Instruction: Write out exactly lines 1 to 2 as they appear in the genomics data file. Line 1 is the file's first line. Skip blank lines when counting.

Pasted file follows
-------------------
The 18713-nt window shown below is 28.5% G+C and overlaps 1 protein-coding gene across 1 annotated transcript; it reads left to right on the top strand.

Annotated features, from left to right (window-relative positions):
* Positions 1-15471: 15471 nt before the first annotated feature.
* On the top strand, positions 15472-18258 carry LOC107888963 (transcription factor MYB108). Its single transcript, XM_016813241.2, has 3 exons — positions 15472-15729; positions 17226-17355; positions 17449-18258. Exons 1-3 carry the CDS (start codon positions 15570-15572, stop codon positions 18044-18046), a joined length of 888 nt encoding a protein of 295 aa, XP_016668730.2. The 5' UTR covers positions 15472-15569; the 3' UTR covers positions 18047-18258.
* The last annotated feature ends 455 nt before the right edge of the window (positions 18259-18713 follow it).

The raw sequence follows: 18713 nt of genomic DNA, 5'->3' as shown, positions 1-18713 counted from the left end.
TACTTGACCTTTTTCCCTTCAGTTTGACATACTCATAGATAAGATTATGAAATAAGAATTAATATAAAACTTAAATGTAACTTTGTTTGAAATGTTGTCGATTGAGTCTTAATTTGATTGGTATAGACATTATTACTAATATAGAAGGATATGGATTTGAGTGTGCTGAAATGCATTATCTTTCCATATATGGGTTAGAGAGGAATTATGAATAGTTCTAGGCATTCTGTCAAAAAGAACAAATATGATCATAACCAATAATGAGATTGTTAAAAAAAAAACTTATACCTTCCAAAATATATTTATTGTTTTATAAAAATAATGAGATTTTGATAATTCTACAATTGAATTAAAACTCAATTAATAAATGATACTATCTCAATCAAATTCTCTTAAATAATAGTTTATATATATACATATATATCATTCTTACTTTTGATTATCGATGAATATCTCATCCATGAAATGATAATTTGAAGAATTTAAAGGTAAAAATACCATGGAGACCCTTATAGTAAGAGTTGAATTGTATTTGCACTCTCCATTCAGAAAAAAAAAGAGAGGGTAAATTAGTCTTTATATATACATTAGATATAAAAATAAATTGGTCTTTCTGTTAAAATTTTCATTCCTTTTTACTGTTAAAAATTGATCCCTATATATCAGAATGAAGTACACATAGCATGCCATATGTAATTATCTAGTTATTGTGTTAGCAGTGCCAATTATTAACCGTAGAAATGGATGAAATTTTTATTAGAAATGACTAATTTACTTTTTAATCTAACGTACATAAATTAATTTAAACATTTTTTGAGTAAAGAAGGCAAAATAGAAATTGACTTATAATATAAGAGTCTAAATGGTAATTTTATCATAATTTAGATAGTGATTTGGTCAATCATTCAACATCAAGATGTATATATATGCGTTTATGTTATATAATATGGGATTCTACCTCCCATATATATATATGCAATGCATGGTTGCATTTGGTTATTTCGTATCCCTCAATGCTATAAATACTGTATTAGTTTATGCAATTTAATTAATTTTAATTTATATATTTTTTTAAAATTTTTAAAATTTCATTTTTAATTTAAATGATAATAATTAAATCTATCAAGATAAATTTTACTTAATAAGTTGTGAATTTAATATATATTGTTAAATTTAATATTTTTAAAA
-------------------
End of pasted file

The 18713-nt window shown below is 28.5% G+C and overlaps 1 protein-coding gene across 1 annotated transcript; it reads left to right on the top strand.

Annotated features, from left to right (window-relative positions):